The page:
A Weekly Essay by Headmaster Palmer Bell
Over the years I have returned to this story from a collection by Fr. Anthony de Mello entitled, The Song of the Bird; it recounts the story of a very confused golden eagle.
A man found an eaglet’s egg and put it in the nest of a backyard hen. The eaglet hatched with the brood of chicks and grew up with them.
All his life the eagle did what the backyard chickens did, thinking he was a backyard chicken. He scratched the earth for worms and insects. He clucked and cackled. And he would thrash his wings and fly a few feet into the air.
Years passed and the eagle grew very old. One day he saw a magnificent bird far above him in the cloudless sky. It glided in graceful majesty among the powerful wind currents, with scarcely a beat of its strong golden wings.
The old eagle looked up in awe. “Who’s that?” he asked.
“That’s the eagle, king of the birds,” said his neighbor. “He belongs to the sky. We belong to the earth – we’re chickens.”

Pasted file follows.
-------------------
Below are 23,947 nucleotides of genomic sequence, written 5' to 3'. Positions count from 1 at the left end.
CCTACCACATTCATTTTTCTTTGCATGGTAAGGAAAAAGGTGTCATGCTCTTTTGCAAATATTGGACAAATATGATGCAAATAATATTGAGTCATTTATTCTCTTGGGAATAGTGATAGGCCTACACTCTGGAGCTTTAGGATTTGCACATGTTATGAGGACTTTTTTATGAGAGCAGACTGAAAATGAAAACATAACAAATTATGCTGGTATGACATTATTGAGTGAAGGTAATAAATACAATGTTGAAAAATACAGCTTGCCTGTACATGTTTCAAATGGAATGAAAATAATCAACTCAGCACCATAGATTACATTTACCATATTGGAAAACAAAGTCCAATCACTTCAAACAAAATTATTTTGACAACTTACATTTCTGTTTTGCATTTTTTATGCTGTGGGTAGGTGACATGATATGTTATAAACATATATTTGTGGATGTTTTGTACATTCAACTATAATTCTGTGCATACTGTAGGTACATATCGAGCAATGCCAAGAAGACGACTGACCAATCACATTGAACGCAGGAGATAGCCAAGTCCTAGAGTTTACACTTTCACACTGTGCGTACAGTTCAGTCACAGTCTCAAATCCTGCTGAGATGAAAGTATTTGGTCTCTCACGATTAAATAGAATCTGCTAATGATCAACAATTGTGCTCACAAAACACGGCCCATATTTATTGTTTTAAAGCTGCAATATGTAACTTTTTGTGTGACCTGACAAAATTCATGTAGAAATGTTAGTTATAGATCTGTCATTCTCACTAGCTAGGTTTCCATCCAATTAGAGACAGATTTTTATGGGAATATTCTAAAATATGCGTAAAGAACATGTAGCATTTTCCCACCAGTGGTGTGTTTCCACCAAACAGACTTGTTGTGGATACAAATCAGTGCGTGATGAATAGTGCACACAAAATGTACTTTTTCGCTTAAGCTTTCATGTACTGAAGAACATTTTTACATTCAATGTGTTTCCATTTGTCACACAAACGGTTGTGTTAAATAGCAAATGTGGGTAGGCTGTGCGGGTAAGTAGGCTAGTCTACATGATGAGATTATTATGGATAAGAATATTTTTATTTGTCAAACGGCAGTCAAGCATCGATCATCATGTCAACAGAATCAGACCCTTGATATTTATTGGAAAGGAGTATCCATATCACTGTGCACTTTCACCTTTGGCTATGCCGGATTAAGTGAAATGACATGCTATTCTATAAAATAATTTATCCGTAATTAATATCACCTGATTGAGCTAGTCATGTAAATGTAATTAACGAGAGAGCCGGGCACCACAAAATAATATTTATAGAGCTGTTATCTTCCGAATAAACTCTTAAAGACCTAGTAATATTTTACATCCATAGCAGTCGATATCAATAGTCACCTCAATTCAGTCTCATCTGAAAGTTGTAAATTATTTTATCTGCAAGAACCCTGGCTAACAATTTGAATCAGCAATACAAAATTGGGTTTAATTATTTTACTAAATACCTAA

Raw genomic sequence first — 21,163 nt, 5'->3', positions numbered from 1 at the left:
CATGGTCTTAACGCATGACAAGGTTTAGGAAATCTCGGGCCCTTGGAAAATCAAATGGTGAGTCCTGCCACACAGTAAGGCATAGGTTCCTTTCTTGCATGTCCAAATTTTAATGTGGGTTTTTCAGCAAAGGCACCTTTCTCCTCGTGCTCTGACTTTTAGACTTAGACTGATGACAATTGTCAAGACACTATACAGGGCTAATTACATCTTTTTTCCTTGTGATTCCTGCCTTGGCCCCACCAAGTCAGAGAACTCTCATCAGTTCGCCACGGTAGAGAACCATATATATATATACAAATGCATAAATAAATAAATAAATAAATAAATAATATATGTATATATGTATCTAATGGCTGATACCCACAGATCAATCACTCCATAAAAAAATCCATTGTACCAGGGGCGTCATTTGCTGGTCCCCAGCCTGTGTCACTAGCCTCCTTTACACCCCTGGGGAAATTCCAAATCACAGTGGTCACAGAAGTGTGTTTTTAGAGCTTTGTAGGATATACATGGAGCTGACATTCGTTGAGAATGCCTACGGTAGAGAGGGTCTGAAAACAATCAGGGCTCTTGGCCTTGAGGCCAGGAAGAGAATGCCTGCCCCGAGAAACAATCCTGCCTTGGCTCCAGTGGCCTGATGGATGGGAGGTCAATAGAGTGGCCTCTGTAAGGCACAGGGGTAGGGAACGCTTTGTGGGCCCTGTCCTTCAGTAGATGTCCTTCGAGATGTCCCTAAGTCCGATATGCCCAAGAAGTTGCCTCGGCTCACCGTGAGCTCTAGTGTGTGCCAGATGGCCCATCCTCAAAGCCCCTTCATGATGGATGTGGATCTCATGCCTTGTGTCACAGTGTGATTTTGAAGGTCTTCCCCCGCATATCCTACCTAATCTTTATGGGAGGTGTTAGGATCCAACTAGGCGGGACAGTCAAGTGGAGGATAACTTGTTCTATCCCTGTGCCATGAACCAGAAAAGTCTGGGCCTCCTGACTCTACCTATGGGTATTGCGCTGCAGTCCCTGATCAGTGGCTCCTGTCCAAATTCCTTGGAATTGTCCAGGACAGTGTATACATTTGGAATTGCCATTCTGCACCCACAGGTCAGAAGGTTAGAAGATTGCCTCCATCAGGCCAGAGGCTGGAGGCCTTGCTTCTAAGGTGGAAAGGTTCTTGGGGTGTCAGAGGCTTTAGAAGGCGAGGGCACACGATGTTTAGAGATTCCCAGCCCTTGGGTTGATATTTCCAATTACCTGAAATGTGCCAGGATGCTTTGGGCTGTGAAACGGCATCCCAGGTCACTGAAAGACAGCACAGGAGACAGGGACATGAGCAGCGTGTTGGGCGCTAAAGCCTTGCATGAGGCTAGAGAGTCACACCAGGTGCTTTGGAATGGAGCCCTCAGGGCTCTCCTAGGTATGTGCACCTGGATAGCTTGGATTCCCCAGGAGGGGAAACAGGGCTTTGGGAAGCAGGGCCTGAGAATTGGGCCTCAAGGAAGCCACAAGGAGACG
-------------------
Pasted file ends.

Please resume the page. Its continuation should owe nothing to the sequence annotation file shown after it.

So the eagle lived and died a chicken, for that’s what he thought he was.
Self-image is the picture we etch in our mind of our personal attributes, characteristics and abilities. Our self-esteem grows from the degree to which we are comfortable with that picture and accept that with those very attributes we have tremendous value and worth. The shaping of each individual’s self-image and self-esteem during childhood and through the years beyond, is greatly influenced by the surrounding environment, the conversations we listen to and believe, and the filtering of the cultural “soup” in which we each are immersed. When, as was true for the golden eagle, we are comfortable living in the shadows of others, content to fit a mold crafted by them without ever fully exploring and embracing our potential, our destiny remains out of reach. Tread carefully amid the cultural stepping stones leading to monetary success rather than the path of risking, growing, and striving that may more fully express personal gifts and attributes. The temptations to follow a pathway toward being a successful “chicken” are many, yet ultimately will be far less fulfilling than striving to become even an unsuccessful “eagle.” Dare to soar!